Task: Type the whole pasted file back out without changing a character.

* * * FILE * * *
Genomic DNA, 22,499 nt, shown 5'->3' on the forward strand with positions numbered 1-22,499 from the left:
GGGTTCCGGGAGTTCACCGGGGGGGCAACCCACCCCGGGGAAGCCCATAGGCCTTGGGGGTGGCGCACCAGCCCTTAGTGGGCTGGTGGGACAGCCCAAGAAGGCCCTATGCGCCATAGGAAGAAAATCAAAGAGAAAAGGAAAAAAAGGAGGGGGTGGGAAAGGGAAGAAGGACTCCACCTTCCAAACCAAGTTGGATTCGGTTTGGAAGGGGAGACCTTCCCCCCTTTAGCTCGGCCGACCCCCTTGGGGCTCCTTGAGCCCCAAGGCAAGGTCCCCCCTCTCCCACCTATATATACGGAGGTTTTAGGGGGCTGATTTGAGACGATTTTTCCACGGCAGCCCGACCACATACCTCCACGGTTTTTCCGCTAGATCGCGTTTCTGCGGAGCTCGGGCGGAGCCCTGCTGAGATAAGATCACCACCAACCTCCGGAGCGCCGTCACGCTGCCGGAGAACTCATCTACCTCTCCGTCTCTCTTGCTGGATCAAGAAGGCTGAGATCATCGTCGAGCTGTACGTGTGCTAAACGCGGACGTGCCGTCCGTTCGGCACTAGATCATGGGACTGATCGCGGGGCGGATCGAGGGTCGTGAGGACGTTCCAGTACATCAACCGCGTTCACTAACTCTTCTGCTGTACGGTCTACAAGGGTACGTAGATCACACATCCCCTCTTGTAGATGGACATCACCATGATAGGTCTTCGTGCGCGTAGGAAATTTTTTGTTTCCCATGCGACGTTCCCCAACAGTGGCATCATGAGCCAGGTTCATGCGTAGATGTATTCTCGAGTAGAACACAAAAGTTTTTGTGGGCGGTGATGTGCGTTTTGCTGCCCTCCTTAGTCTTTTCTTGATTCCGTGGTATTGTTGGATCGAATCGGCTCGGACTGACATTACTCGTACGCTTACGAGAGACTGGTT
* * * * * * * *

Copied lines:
Genomic DNA, 22,499 nt, shown 5'->3' on the forward strand with positions numbered 1-22,499 from the left:
GGGTTCCGGGAGTTCACCGGGGGGGCAACCCACCCCGGGGAAGCCCATAGGCCTTGGGGGTGGCGCACCAGCCCTTAGTGGGCTGGTGGGACAGCCCAAGAAGGCCCTATGCGCCATAGGAAGAAAATCAAAGAGAAAAGGAAAAAAAGGAGGGGGTGGGAAAGGGAAGAAGGACTCCACCTTCCAAACCAAGTTGGATTCGGTTTGGAAGGGGAGACCTTCCCCCCTTTAGCTCGGCCGACCCCCTTGGGGCTCCTTGAGCCCCAAGGCAAGGTCCCCCCTCTCCCACCTATATATACGGAGGTTTTAGGGGGCTGATTTGAGACGATTTTTCCACGGCAGCCCGACCACATACCTCCACGGTTTTTCCGCTAGATCGCGTTTCTGCGGAGCTCGGGCGGAGCCCTGCTGAGATAAGATCACCACCAACCTCCGGAGCGCCGTCACGCTGCCGGAGAACTCATCTACCTCTCCGTCTCTCTTGCTGGATCAAGAAGGCTGAGATCATCGTCGAGCTGTACGTGTGCTAAACGCGGACGTGCCGTCCGTTCGGCACTAGATCATGGGACTGATCGCGGGGCGGATCGAGGGTCGTGAGGACGTTCCAGTACATCAACCGCGTTCACTAACTCTTCTGCTGTACGGTCTACAAGGGTACGTAGATCACACATCCCCTCTTGTAGATGGACATCACCATGATAGGTCTTCGTGCGCGTAGGAAATTTTTTGTTTCCCATGCGACGTTCCCCAACAGTGGCATCATGAGCCAGGTTCATGCGTAGATGTATTCTCGAGTAGAACACAAAAGTTTTTGTGGGCGGTGATGTGCGTTTTGCTGCCCTCCTTAGTCTTTTCTTGATTCCGTGGTATTGTTGGATCGAATCGGCTCGGACTGACATTACTCGTACGCTTACGAGAGACTGGTT